MATHAKALA KRISHNAIAH Vs. V. RAJAGOPAL  INSC 647 (15 October 2004)
ARIJIT PASAYAT & C.K. THAKKER (Arising out of SLP ) Nos. 11653-11654 of 2004) ARIJIT PASAYAT, J Leave
By the impugned judgment a learned Single Judge of the Andhra Pradesh High
Court reversed the Appellate Court's judgment and decree passed by learned IInd
Additional District Judge, Nellore. The present respondent was the plaintiff in
the original suit which was on the file of Ist Additional District Munsif Court,
Nellore. He was the appellant before the High Court. Though the trial Court
had decided in favour of the plaintiff (respondent herein), as noted above the
first Appellate Court reversed the judgment and decree of the trial Court and
the suit filed by the plaintiff was dismissed. The plaintiff filed Second
Appeal before the High Court which was disposed of by the impugned judgment.
The High Court directed restoration of the judgment and decree of the trial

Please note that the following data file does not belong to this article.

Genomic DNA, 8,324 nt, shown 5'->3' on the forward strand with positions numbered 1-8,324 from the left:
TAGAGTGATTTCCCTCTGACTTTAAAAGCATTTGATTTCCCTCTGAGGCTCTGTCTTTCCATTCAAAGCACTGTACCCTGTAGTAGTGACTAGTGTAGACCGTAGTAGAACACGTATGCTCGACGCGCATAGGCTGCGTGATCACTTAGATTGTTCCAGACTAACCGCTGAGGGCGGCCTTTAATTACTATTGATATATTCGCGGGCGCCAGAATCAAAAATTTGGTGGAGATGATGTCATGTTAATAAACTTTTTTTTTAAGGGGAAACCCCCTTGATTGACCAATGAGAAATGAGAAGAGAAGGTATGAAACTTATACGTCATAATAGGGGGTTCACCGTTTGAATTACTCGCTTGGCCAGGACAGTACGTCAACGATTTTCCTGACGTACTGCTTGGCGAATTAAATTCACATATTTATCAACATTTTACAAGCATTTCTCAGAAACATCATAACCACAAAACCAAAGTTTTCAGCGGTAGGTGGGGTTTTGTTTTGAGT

Court and set aside the judgment and decree of the first Appellate Court.
Though many points were urged in support of the appeal, the pivotal plea was
that the High Court could not have interfered with the judgment and decree of
the first Appellate Court without framing a substantial question of law as
enjoined by Section 100 of the Code of Civil Procedure, 1908 (in short the
'Code'). The High Court can only exercise its jurisdiction under Section 100 of
the Code in Second Appeal on the basis of substantial question of law framed at
the time of admitting appeal. A Second Appeal can be heard and decided only on
the basis of substantial question of law, if any. The judgment rendered by the
High Court in Second appeal without following the aforesaid procedure is not